I step out onto what must be fifteen metres of unsupported concrete slabbing. The ten centimetre thick layer of frosted glass lining the austere, carpet-stripped concrete floor, noted. The shell casings mixed in between, noted. The rusted interior framework of the solid concrete walls protruding through gaping, vicious holes I can easily fit my head through, noted.
I sit, gazing out, a leg hanging haphazardly over each side of a knife-edge corner of the building.
The landscape beneath me is somewhat serene, almost out of a fairy tale even, a blue-green river winding through the floodplains of a deep-bottomed valley, the omnipresent terracotta rooftops only broken by minarets and church spires. Every now and then a hulking grey mass breaks the sea of orange, not exactly obvious from this distance but present all the same, lurking.
In the previous days as we explored more of the city we found plenty of skeletons like this, wiring draping from the ceilings, blackberries engaged in perpetual skirmishes with the shattered concrete foundations.
The city of Mostar in the Herzegovinian region of Bosnia was subject to a brutal 18 month siege, so bloody and tirelessly fought out that not even the heritage for which the city is now renowned remained. Stari Most, the bridge that defines the historic heart and gives tourists a solid reason to divert inland, was completely destroyed, its simple, triangular span plummeting into the cold waters below after the onslaught of repeated shelling.
For six months of 2014 a friend and I were essentially nomads. I knew plenty of people that took gap years, usually working their asses off to book a Contiki or Top Deck tour that would take them round Europe’s major cities with a hangover. Not us. It all kind of blends together now but I expect I spent five months in a tent last year, generally staying out of the major cities and seeking out the kind of stuff that really rattles you, excites you, basically makes you feel alive.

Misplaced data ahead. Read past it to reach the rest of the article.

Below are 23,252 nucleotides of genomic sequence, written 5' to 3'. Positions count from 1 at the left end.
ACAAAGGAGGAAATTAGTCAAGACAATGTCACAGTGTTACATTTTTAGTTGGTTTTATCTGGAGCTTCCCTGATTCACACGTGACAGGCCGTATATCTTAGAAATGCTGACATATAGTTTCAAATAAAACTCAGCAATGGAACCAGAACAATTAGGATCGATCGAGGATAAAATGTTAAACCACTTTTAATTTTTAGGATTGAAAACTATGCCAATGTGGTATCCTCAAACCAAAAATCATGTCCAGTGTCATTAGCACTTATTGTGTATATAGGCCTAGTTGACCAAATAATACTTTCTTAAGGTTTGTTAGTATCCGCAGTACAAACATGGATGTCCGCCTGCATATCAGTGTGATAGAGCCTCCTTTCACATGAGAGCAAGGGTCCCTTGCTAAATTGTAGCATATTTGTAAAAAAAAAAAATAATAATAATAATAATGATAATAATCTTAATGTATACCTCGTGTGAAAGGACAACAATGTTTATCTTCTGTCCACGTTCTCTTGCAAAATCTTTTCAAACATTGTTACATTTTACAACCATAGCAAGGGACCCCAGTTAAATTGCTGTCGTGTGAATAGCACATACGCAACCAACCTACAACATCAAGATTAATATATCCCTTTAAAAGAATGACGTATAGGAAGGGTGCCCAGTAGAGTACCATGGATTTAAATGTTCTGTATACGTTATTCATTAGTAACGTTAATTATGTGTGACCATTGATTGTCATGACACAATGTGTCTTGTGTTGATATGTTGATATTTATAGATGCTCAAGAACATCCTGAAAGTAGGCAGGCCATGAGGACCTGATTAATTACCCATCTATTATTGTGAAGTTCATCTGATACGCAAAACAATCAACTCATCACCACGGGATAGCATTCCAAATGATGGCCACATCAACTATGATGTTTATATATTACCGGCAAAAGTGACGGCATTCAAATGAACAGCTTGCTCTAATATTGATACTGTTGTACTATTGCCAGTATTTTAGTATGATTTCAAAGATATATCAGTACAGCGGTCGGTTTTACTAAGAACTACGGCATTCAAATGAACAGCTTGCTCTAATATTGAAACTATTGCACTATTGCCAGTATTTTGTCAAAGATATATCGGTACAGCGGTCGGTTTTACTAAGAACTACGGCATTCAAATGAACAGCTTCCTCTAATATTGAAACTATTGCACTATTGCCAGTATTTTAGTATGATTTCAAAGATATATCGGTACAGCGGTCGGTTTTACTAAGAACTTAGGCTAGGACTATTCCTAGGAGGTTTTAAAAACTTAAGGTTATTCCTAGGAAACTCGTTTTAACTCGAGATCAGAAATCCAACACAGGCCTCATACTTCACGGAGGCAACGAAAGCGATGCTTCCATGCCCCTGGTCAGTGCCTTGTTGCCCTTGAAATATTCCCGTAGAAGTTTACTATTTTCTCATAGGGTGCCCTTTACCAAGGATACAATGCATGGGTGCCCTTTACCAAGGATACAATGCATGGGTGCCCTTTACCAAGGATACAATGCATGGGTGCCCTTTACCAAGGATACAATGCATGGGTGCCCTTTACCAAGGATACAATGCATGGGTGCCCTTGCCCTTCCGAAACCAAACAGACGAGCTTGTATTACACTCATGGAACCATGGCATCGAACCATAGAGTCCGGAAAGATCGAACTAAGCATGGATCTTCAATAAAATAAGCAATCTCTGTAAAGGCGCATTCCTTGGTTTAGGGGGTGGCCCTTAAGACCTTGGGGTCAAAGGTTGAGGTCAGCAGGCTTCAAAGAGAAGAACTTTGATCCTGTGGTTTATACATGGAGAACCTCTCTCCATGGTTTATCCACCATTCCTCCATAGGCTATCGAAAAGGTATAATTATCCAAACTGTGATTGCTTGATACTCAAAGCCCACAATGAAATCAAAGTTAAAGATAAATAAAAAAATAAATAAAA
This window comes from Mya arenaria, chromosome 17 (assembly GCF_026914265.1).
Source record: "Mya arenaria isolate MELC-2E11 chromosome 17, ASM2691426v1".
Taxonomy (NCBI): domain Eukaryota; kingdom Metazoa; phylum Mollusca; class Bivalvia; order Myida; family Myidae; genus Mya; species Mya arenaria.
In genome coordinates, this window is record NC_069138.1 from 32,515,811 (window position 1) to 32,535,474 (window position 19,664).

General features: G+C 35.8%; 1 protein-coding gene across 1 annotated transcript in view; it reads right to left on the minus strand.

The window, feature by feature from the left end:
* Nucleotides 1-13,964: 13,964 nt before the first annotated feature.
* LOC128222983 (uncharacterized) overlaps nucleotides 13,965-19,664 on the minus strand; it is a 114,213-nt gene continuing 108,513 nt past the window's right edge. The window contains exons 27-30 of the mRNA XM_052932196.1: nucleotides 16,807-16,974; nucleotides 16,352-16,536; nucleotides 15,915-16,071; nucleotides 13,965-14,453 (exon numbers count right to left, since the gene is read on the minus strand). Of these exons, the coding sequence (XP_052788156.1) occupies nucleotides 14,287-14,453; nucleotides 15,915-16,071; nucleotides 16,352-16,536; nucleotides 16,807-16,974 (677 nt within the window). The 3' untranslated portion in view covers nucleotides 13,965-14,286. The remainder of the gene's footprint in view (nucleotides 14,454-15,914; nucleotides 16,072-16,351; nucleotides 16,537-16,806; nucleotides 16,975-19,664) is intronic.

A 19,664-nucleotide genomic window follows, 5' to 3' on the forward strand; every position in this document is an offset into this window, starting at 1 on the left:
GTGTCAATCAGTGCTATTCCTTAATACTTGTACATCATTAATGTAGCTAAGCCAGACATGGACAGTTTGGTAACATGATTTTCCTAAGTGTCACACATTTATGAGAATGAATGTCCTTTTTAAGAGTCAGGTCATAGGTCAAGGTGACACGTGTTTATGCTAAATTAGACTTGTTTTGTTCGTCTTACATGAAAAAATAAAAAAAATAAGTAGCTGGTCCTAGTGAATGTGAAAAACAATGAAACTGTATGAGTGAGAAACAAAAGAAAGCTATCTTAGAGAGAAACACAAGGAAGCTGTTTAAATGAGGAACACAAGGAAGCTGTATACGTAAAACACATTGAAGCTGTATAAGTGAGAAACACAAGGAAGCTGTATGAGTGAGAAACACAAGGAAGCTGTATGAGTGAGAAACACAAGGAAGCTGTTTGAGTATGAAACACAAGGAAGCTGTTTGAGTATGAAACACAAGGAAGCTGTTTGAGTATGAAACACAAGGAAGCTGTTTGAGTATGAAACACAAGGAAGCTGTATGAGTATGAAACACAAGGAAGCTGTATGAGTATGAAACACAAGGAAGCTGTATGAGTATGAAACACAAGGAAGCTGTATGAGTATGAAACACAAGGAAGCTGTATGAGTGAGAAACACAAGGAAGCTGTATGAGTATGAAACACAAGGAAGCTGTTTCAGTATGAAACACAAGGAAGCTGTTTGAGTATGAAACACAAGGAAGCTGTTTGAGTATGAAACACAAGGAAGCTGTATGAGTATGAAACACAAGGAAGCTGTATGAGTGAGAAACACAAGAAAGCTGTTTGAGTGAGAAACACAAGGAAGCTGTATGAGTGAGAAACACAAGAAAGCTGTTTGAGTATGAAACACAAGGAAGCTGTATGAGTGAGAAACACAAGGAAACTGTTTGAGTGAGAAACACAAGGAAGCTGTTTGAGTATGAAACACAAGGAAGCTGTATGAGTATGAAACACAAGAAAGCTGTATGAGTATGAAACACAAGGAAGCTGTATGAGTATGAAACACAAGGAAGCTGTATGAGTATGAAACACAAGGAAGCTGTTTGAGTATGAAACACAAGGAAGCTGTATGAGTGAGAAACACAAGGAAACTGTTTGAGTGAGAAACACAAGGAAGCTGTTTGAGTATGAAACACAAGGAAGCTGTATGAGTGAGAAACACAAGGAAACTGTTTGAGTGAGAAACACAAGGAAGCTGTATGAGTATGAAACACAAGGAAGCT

It was these kind of thoughts that brought us to Mostar’s abandoned bank tower. I’d read a blog once that described a building that had basically been a device for ethnic cleansing, a sniper’s nest used for the brutal murder of civilians during the siege of the city. We stumbled round the streets, looking for a building with the sharp, knife-edge characteristic I’d seen in a photo. We found it soon enough, a barren, obsolete mass of some eight-odd stories.
As suit-clad men were walking past on their way to work we clambered over a three metre high wall, doing our best to avoid the syringes as we landed with a thud on the other side. Despite this place’s horrifying past I just had to see it.
Now in pitch darkness we moved through a series of tight rooms on the ground floor, noticing copious bongs and god knows what else integrated in the foot-deep sea of debris covering the interior. Rounding a corner and emerging into the light once again, the sunlight was penetrating the space through a tactical-looking gap in the wall. The words “Where is your god now?” stared me in the face, scrawled fluidly in rich red paint. I couldn’t help but thinking that those four words aptly summed up the sentiments of entire generations affected by the atrocities that went on here.
The graffiti was extensive and very little of it seemed to be there just for the sake of it. Much of it was politically motivated, or simply vented frustration, some purporting hate, others everlasting love for one’s neighbour despite it all.
After what must have been two hours inside, looking at every detail and examining this forum of Bosnia’s young, I stepped back out onto the street, the sun now high in the sky. As I walked down the broad, tree-lined boulevard I couldn’t help but notice the age of the locals, realising that many, in all reality, lived through a horror that few of us can imagine.
We acknowledge the Ngunnawal and Ngambri people, who are the Traditional Custodians of the land on which Woroni, Woroni Radio and Woroni TV are created, edited, published, printed and distributed. We pay our respects to Elders past and present and emerging. We acknowledge that the name Woroni was taken from the Wadi Wadi Nation without permission, and we are striving to do better for future reconciliation.